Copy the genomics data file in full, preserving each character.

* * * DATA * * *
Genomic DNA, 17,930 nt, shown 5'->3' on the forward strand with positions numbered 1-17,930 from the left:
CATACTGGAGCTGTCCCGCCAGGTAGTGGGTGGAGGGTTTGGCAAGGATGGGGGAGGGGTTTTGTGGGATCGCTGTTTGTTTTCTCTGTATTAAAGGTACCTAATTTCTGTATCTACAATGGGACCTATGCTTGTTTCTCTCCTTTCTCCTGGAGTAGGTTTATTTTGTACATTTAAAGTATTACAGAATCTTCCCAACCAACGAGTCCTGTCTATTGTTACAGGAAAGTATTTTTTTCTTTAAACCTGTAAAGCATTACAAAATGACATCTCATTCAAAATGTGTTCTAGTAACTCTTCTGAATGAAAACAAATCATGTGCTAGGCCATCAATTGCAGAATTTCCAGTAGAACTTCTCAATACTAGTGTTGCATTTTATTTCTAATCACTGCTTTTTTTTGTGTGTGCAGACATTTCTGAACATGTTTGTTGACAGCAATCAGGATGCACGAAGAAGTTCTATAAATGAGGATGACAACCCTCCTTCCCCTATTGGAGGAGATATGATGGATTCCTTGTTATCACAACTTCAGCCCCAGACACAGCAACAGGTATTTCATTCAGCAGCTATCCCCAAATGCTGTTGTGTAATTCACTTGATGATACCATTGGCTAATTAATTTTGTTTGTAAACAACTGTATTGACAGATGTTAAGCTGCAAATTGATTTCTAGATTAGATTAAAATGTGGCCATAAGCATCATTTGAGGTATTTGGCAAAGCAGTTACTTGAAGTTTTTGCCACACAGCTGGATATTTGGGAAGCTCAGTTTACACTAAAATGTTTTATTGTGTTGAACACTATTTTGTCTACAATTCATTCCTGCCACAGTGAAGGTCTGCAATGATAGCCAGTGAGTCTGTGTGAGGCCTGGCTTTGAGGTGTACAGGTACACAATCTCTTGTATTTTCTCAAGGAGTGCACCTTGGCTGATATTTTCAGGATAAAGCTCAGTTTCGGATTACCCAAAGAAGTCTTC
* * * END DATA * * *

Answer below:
Genomic DNA, 17,930 nt, shown 5'->3' on the forward strand with positions numbered 1-17,930 from the left:
CATACTGGAGCTGTCCCGCCAGGTAGTGGGTGGAGGGTTTGGCAAGGATGGGGGAGGGGTTTTGTGGGATCGCTGTTTGTTTTCTCTGTATTAAAGGTACCTAATTTCTGTATCTACAATGGGACCTATGCTTGTTTCTCTCCTTTCTCCTGGAGTAGGTTTATTTTGTACATTTAAAGTATTACAGAATCTTCCCAACCAACGAGTCCTGTCTATTGTTACAGGAAAGTATTTTTTTCTTTAAACCTGTAAAGCATTACAAAATGACATCTCATTCAAAATGTGTTCTAGTAACTCTTCTGAATGAAAACAAATCATGTGCTAGGCCATCAATTGCAGAATTTCCAGTAGAACTTCTCAATACTAGTGTTGCATTTTATTTCTAATCACTGCTTTTTTTTGTGTGTGCAGACATTTCTGAACATGTTTGTTGACAGCAATCAGGATGCACGAAGAAGTTCTATAAATGAGGATGACAACCCTCCTTCCCCTATTGGAGGAGATATGATGGATTCCTTGTTATCACAACTTCAGCCCCAGACACAGCAACAGGTATTTCATTCAGCAGCTATCCCCAAATGCTGTTGTGTAATTCACTTGATGATACCATTGGCTAATTAATTTTGTTTGTAAACAACTGTATTGACAGATGTTAAGCTGCAAATTGATTTCTAGATTAGATTAAAATGTGGCCATAAGCATCATTTGAGGTATTTGGCAAAGCAGTTACTTGAAGTTTTTGCCACACAGCTGGATATTTGGGAAGCTCAGTTTACACTAAAATGTTTTATTGTGTTGAACACTATTTTGTCTACAATTCATTCCTGCCACAGTGAAGGTCTGCAATGATAGCCAGTGAGTCTGTGTGAGGCCTGGCTTTGAGGTGTACAGGTACACAATCTCTTGTATTTTCTCAAGGAGTGCACCTTGGCTGATATTTTCAGGATAAAGCTCAGTTTCGGATTACCCAAAGAAGTCTTC